What is He Waka Eke Noa?
He Waka Eke Noa is a partnership between government, the primary sector, and iwi/Māori to equip farmers and growers to measure, manage, and reduce on-farm agricultural greenhouse gas emissions and adapt to climate change. This is to enable sustainable food and fibre production for future generations.
The partnership’s work includes developing an effective system to price agricultural emissions from 2025.
He Waka Eke Noa is working towards all farmers and growers:
- knowing their greenhouse gas emissions numbers
- having a written plan to manage greenhouse gas emissions
- being supported to adapt to climate change.
How this will be achieved
By 2025, all farms will need to have a written plan in place to measure and manage their agricultural greenhouse gas emissions. Milestones have been set to help achieve the goal. They include:
- All farms are required to know their annual total on-farm emissions by 31 December 2022.
- A pilot of a farm-level accounting and reporting system will be completed by 1 January 2024 across a range of farm types.
- All farms will have a written plan in place to measure and manage emissions by 1 January 2025.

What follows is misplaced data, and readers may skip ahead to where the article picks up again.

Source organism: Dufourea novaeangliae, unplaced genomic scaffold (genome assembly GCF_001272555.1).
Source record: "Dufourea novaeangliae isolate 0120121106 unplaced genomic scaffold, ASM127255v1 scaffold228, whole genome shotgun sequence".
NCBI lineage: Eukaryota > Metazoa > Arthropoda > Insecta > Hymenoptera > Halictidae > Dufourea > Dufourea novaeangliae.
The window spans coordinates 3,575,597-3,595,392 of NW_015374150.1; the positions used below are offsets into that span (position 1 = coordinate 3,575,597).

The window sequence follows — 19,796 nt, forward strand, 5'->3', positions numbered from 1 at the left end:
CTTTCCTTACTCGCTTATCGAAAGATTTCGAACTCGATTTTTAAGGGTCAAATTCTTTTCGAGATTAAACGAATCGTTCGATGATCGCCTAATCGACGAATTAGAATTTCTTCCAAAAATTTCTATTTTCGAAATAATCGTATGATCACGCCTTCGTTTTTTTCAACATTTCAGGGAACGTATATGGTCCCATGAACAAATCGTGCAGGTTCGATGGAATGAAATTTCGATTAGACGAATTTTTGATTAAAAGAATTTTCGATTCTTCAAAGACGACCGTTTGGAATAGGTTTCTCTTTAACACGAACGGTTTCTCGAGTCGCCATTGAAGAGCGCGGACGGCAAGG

- A system for farm-level accounting and reporting of 2024 agricultural greenhouse gas emissions at farm level will be in use by all farms by 1 January 2025.
The milestones for He Waka Eke Noa, as well as provisions to determine whether progress is being made, are legislated through the Climate Change Response Act 2002.
Who is involved
He Waka Eke Noa is a made up of 13 partners, including key primary sector organisations, Māori agribusiness interests, and the Ministry for Primary Industries.
The partnership is led by a steering group and supported by a small programme office.
The partnership provided the government with its recommendations on a system to price agricultural emissions in May 2022.
The recommendations are being considered and advice will be provided to Cabinet before the end of the year on agricultural emissions pricing.
You can read the partnership's report here:
Find out more
For further information, including tools and frequently answered questions, visit:
Who to contact
If you have questions about He Waka Eke Noa, email email@example.com